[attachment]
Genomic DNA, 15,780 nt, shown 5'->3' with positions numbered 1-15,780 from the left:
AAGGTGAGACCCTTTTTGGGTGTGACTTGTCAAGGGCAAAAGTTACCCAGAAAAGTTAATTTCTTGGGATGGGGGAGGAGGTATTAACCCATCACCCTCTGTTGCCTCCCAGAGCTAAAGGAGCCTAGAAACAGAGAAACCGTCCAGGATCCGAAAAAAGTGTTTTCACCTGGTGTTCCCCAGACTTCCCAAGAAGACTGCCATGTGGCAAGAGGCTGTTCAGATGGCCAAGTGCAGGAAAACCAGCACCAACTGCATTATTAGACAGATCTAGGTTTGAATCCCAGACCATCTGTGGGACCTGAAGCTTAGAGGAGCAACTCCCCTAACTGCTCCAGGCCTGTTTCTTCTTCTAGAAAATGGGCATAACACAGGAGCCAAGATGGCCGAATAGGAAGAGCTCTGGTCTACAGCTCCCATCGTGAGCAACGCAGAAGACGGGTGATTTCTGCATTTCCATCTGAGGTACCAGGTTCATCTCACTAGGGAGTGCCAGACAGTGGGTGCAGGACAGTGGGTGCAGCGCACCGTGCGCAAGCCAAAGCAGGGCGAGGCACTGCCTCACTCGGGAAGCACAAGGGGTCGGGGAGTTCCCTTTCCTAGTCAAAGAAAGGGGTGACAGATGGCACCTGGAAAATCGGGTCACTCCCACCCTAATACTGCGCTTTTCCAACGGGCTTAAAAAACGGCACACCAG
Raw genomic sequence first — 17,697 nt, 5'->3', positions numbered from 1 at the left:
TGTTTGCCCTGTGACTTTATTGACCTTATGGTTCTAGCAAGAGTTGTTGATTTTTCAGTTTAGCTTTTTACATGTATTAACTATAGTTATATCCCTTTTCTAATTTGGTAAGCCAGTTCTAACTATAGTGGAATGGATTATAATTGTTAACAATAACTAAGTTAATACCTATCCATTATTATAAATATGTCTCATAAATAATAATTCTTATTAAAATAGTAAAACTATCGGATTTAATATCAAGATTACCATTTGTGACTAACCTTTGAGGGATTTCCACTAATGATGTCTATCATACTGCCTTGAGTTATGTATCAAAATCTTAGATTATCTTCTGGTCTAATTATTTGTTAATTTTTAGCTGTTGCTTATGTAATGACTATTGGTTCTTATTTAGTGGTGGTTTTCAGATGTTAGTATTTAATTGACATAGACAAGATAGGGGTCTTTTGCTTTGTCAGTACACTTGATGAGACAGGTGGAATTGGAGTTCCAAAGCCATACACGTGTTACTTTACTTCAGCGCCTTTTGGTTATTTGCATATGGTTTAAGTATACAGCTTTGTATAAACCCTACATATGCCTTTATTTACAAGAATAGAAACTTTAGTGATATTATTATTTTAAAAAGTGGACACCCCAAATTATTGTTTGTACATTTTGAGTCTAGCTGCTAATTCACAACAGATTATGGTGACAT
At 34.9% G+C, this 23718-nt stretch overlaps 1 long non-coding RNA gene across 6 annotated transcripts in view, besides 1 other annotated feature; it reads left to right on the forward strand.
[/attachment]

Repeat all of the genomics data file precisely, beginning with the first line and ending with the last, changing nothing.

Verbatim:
Genomic DNA, 15,780 nt, shown 5'->3' with positions numbered 1-15,780 from the left:
AAGGTGAGACCCTTTTTGGGTGTGACTTGTCAAGGGCAAAAGTTACCCAGAAAAGTTAATTTCTTGGGATGGGGGAGGAGGTATTAACCCATCACCCTCTGTTGCCTCCCAGAGCTAAAGGAGCCTAGAAACAGAGAAACCGTCCAGGATCCGAAAAAAGTGTTTTCACCTGGTGTTCCCCAGACTTCCCAAGAAGACTGCCATGTGGCAAGAGGCTGTTCAGATGGCCAAGTGCAGGAAAACCAGCACCAACTGCATTATTAGACAGATCTAGGTTTGAATCCCAGACCATCTGTGGGACCTGAAGCTTAGAGGAGCAACTCCCCTAACTGCTCCAGGCCTGTTTCTTCTTCTAGAAAATGGGCATAACACAGGAGCCAAGATGGCCGAATAGGAAGAGCTCTGGTCTACAGCTCCCATCGTGAGCAACGCAGAAGACGGGTGATTTCTGCATTTCCATCTGAGGTACCAGGTTCATCTCACTAGGGAGTGCCAGACAGTGGGTGCAGGACAGTGGGTGCAGCGCACCGTGCGCAAGCCAAAGCAGGGCGAGGCACTGCCTCACTCGGGAAGCACAAGGGGTCGGGGAGTTCCCTTTCCTAGTCAAAGAAAGGGGTGACAGATGGCACCTGGAAAATCGGGTCACTCCCACCCTAATACTGCGCTTTTCCAACGGGCTTAAAAAACGGCACACCAG
Raw genomic sequence first — 17,697 nt, 5'->3', positions numbered from 1 at the left:
TGTTTGCCCTGTGACTTTATTGACCTTATGGTTCTAGCAAGAGTTGTTGATTTTTCAGTTTAGCTTTTTACATGTATTAACTATAGTTATATCCCTTTTCTAATTTGGTAAGCCAGTTCTAACTATAGTGGAATGGATTATAATTGTTAACAATAACTAAGTTAATACCTATCCATTATTATAAATATGTCTCATAAATAATAATTCTTATTAAAATAGTAAAACTATCGGATTTAATATCAAGATTACCATTTGTGACTAACCTTTGAGGGATTTCCACTAATGATGTCTATCATACTGCCTTGAGTTATGTATCAAAATCTTAGATTATCTTCTGGTCTAATTATTTGTTAATTTTTAGCTGTTGCTTATGTAATGACTATTGGTTCTTATTTAGTGGTGGTTTTCAGATGTTAGTATTTAATTGACATAGACAAGATAGGGGTCTTTTGCTTTGTCAGTACACTTGATGAGACAGGTGGAATTGGAGTTCCAAAGCCATACACGTGTTACTTTACTTCAGCGCCTTTTGGTTATTTGCATATGGTTTAAGTATACAGCTTTGTATAAACCCTACATATGCCTTTATTTACAAGAATAGAAACTTTAGTGATATTATTATTTTAAAAAGTGGACACCCCAAATTATTGTTTGTACATTTTGAGTCTAGCTGCTAATTCACAACAGATTATGGTGACAT
At 34.9% G+C, this 23718-nt stretch overlaps 1 long non-coding RNA gene across 6 annotated transcripts in view, besides 1 other annotated feature; it reads left to right on the forward strand.